Becky’s One Hundred and Ninety-Fourth Book Review: “Divergent” by Veronica Roth

I found it very difficult to put “Divergent” by Veronica Roth down. I went into the series with the expectation of an enjoyable reading experience since the series has become so popular. Still, I found that I enjoyed the book even more than I had expected. Early on we learn that in “Divergent” there are different Factions that people are divided up into and that these Factions define those within them. “At the Abnegation table, we sit quietly and wait. Faction customs dictate even idle behavior and supersede individual preference. I doubt all the Erudite want to study all the time, or that every Candor enjoys a lively debate, but they can’t defy the norms of their factions any more than I can.” (Divergent, pg 9).

I found the whole system that these characters live in to be interesting. Kids are raised in different Factions and then at their coming-of-age they have to decide which Faction to commit their loyalty to. In this society, your Faction is everything. “Decades ago our ancestors realized that it is not political ideology, religious belief, race, or nationalism that is to blame for a warring world. Rather, they determined that it was the fault of human personality – of humankind’s inclination toward evil, in whatever form that is. They divided into factions that sought to eradicate those qualities they believed responsible for the world’s disarray.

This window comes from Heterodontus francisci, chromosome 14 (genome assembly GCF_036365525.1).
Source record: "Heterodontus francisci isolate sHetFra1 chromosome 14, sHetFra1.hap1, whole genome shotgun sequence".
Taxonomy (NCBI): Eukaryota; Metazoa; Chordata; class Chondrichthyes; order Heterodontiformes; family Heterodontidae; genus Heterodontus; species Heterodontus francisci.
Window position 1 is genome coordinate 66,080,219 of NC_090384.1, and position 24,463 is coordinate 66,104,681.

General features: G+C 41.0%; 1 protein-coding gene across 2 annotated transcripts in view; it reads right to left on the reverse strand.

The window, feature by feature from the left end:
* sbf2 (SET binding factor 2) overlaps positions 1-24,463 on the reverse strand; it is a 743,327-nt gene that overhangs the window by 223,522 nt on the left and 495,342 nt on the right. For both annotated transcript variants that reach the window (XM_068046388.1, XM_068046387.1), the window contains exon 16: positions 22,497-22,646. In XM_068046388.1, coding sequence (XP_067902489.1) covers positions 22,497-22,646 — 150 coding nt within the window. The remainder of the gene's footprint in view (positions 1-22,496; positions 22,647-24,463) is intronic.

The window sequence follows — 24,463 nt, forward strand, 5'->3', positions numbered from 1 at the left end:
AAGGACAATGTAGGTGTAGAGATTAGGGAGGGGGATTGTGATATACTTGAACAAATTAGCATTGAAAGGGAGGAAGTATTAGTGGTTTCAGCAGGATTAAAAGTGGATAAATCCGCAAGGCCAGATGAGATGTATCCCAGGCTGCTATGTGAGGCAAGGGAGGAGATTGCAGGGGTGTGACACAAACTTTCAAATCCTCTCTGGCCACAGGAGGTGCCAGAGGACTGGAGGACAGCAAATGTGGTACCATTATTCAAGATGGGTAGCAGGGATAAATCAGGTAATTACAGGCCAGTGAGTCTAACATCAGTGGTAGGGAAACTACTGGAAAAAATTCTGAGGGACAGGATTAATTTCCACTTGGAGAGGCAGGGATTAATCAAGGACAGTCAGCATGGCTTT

Those who blamed aggression formed Amity… Those who blamed ignorance became the Erudite… Those who blamed duplicity created Candor… Those who blamed selfishness made Abnegation… And those who blamed cowardice were the Dauntless.” (Divergent, pg 42-43). I thought this to be a very powerful speech and I liked that Veronica Roth outlined the history of this society for her readers.

One thing that I really enjoyed about “Divergent” was the main character, Beatrice or “Tris”. She is a very intriguing character. She’s strong and not in a strong-with-the-help-of-a-man, but strong in her own fashion. She looks out for her own interests and she doesn’t wait around for a guy before she develops into a strong person. She starts out that way. I really liked that about her. “I have realized that part of being Dauntless is being willing to make things more difficult for yourself in order to be self-sufficient. There’s nothing especially brave about wandering dark streets with no flashlight, but we are not supposed to need help, even from light. We are supposed to be capable of anything.
I like that. Because there might come a day when there is no flashlight, there is no gun, there is no guiding hand. And I want to be ready for it.” (Divergent, pg 138). I thought this was a great example of how Tris thinks. She doesn’t wait for something to happen, she sees the stirrings of discontent and realizes what this means. She knows that there is going to be a day when she needs to stand up and fight and she isn’t about to go into it unprepared.

Would I recommend this book? Yes, I think that any fan of young adult would enjoy the Divergent series. This would probably not be the best book to introduce someone to YA because it can get confusing with the different Factions and remembering which one stands for which trait. But it was a very entertaining read. I think it is something I would especially recommend to the females of the world. We need more strong female characters. I am undeniably looking forward to the next books in the series.

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One thought on “Becky’s One Hundred and Ninety-Fourth Book Review: “Divergent” by Veronica Roth

  1. I absolutely loved this book:) Tris is so awesome. Great review!

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